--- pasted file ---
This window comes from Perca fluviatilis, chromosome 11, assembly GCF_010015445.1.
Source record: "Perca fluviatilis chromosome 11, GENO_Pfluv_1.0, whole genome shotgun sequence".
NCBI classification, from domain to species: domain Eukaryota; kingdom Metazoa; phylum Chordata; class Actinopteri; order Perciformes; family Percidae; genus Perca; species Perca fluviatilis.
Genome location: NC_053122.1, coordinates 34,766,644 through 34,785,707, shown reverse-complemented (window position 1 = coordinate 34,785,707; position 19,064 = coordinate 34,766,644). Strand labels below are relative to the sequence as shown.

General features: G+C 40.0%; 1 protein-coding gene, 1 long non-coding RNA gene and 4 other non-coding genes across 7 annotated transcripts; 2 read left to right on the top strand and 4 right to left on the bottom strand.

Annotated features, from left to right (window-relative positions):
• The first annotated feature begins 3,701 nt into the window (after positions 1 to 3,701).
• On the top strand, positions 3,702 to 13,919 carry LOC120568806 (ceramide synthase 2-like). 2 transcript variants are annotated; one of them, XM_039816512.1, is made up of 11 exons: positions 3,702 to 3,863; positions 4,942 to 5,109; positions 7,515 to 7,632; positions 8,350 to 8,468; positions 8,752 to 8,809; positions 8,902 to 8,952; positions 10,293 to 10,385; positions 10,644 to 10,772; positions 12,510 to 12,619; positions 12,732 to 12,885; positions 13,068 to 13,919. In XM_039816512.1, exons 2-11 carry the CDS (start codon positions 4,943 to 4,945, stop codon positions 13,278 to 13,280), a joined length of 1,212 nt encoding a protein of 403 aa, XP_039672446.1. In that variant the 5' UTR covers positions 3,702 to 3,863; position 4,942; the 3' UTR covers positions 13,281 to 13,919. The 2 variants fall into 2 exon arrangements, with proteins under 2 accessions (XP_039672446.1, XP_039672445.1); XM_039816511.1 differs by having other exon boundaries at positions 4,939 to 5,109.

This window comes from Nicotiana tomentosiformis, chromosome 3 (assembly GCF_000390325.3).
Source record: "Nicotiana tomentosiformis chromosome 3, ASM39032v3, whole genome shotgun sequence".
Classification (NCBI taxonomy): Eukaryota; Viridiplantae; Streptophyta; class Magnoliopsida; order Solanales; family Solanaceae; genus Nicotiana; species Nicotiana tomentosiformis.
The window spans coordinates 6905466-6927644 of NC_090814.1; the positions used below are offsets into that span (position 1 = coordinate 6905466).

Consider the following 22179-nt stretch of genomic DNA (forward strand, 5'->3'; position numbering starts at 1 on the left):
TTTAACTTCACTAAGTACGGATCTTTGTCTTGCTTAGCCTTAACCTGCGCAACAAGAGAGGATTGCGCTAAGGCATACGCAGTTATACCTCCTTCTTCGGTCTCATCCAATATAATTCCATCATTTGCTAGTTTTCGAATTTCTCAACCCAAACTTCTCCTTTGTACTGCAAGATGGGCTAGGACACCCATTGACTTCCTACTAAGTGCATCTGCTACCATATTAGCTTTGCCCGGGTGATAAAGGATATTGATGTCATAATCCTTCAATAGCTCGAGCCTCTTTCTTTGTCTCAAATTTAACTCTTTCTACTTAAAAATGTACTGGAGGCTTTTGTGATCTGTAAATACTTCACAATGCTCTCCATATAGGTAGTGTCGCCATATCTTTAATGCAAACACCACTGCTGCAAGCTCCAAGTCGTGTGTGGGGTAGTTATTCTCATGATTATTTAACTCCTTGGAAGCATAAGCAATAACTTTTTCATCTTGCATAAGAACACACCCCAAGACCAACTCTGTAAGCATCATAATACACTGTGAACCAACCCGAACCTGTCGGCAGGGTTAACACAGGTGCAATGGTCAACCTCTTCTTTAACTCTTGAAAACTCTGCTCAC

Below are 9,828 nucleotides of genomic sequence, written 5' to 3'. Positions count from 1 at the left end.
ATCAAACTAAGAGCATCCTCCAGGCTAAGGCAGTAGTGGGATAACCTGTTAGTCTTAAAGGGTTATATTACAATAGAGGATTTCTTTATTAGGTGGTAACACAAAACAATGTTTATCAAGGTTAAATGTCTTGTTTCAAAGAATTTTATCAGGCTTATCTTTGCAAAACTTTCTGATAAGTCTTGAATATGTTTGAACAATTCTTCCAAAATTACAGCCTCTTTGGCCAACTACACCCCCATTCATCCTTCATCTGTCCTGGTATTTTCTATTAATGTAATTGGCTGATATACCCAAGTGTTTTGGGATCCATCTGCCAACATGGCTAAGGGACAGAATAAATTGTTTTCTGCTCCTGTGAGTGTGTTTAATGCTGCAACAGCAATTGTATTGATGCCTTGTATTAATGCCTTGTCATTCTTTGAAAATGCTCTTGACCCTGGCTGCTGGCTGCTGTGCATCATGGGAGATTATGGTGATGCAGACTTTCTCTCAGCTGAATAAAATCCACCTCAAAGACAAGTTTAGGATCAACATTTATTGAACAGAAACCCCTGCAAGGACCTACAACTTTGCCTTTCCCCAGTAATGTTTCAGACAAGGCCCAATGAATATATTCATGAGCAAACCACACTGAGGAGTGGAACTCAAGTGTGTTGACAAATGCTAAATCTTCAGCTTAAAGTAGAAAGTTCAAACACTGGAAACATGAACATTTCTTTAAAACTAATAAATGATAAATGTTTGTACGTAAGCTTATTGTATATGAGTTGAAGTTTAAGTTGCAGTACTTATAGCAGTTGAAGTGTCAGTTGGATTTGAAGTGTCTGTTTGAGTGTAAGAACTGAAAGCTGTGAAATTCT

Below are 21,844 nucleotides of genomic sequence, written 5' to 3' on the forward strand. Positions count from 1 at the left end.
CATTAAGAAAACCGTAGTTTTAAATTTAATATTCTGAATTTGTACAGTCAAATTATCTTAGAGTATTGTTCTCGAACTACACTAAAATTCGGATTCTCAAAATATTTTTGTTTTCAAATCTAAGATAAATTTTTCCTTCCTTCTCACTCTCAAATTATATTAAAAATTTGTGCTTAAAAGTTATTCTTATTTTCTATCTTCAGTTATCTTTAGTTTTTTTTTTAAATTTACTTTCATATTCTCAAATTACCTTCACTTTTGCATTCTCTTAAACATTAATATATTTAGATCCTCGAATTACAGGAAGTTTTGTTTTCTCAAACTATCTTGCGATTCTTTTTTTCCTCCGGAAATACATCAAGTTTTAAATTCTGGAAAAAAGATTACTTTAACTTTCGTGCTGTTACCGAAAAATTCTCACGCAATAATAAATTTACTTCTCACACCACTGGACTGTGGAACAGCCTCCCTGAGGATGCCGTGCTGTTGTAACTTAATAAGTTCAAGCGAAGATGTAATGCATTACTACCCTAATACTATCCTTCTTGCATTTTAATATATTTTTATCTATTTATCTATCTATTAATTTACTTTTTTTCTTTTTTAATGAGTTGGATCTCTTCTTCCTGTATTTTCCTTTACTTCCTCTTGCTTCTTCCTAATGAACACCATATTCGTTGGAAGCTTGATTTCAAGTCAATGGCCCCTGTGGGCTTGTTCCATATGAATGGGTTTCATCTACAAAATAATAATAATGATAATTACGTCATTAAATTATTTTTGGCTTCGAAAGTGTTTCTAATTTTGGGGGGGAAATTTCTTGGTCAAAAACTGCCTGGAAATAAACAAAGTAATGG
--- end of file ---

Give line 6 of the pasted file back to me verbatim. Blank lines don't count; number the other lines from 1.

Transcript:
Annotated features, from left to right (window-relative positions):